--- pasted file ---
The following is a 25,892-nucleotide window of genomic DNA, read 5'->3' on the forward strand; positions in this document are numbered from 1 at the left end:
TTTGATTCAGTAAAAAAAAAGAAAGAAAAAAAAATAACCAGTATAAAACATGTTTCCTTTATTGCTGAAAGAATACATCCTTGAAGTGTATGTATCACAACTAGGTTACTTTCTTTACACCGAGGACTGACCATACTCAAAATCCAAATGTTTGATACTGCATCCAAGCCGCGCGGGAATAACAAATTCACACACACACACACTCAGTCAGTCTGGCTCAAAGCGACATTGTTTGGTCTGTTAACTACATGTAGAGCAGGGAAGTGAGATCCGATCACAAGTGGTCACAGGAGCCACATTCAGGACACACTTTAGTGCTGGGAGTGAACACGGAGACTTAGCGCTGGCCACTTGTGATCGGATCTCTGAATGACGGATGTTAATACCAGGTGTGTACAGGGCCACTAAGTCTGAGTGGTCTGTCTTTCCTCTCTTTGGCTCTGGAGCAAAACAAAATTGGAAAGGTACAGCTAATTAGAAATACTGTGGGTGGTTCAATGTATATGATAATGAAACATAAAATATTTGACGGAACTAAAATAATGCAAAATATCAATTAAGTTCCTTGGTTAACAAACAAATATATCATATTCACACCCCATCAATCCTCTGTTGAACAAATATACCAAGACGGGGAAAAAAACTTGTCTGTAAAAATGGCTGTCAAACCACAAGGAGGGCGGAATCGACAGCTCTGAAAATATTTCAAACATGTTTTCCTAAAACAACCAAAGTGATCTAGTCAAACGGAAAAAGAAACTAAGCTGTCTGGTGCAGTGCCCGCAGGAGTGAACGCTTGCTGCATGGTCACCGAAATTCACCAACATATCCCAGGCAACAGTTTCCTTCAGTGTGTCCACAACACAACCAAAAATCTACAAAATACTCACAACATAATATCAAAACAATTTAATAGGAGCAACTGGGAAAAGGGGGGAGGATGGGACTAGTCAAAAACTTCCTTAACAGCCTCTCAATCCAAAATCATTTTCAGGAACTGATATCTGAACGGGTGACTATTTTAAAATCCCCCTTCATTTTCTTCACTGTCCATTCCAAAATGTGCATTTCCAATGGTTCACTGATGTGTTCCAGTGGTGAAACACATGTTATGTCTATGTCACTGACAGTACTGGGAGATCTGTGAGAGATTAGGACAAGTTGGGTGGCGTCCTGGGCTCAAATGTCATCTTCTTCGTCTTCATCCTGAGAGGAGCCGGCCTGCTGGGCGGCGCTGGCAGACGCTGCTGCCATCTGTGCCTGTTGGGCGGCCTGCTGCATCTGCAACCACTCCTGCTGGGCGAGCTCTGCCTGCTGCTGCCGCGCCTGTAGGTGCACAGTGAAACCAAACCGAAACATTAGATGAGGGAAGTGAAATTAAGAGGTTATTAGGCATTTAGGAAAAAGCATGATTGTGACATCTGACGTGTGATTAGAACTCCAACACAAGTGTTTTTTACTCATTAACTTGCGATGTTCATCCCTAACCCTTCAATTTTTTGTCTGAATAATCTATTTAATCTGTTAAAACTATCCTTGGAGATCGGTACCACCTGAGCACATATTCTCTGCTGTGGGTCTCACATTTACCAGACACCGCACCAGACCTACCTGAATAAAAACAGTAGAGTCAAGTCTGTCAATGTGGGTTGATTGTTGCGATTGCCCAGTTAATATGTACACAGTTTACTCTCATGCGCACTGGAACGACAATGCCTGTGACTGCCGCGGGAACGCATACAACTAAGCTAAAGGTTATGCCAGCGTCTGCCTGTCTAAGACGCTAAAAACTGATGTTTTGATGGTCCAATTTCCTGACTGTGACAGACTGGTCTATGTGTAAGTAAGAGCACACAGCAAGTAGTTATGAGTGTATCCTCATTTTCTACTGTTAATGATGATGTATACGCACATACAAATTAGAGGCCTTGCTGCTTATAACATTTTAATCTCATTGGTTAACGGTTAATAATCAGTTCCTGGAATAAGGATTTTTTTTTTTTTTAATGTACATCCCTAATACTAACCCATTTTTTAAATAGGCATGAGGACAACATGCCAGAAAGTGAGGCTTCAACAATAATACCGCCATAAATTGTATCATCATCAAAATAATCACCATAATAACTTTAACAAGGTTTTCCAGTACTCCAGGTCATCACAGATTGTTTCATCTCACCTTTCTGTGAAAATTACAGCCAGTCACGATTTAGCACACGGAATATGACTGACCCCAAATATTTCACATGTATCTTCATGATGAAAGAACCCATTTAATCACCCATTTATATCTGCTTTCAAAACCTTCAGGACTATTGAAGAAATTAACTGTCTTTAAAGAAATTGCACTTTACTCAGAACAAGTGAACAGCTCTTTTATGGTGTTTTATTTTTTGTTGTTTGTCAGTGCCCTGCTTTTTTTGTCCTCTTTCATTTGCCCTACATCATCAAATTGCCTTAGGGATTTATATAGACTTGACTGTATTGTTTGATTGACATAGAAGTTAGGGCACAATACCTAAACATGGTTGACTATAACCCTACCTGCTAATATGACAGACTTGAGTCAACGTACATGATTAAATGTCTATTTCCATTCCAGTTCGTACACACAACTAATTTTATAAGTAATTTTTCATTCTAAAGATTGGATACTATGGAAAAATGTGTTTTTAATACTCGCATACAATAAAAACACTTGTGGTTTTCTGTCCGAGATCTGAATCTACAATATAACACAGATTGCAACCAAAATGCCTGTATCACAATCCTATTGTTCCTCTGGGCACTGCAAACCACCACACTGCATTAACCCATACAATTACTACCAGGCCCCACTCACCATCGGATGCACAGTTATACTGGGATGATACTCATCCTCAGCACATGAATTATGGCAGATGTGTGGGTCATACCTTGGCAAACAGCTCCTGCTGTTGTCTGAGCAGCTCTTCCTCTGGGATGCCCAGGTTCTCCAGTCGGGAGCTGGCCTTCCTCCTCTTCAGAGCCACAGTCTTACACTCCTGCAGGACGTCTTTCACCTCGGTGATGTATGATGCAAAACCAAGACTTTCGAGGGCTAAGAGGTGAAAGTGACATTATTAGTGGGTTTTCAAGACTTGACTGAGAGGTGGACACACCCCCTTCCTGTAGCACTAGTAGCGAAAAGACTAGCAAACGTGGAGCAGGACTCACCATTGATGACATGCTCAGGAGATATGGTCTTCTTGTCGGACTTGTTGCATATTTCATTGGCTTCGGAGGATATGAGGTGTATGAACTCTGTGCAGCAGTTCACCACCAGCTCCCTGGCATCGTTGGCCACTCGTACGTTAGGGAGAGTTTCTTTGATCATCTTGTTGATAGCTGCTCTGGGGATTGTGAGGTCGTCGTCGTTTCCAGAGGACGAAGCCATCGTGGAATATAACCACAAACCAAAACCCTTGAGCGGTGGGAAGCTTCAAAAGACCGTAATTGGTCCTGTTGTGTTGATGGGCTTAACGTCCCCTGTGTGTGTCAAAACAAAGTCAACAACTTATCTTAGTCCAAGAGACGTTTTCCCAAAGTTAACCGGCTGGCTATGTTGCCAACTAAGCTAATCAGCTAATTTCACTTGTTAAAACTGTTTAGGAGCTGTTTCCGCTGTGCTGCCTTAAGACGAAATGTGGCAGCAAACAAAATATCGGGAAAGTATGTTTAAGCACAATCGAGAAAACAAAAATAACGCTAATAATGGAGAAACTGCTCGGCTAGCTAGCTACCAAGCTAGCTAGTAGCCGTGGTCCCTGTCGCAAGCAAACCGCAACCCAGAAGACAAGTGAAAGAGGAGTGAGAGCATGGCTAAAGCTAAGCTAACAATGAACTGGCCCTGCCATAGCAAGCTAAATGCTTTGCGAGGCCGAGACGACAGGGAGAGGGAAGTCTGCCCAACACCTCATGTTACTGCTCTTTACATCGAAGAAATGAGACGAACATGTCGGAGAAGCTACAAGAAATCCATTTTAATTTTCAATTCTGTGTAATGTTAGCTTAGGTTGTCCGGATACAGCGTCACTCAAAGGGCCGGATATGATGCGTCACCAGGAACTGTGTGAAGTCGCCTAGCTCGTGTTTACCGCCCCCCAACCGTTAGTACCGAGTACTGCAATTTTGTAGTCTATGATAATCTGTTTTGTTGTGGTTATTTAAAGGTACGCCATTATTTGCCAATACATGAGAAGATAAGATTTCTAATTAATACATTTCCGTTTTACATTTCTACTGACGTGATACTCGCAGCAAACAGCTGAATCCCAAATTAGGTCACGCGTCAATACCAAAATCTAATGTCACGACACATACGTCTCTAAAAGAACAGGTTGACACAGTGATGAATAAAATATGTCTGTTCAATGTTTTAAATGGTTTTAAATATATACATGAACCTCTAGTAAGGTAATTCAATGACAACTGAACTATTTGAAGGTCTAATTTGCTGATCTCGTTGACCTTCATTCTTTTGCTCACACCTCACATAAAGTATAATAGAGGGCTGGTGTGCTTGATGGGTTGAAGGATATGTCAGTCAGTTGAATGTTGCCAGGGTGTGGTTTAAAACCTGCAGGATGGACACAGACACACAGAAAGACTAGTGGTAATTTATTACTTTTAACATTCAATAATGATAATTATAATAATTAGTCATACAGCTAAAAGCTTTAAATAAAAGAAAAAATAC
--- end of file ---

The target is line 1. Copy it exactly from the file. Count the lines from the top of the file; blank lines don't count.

The following is a 25,892-nucleotide window of genomic DNA, read 5'->3' on the forward strand; positions in this document are numbered from 1 at the left end: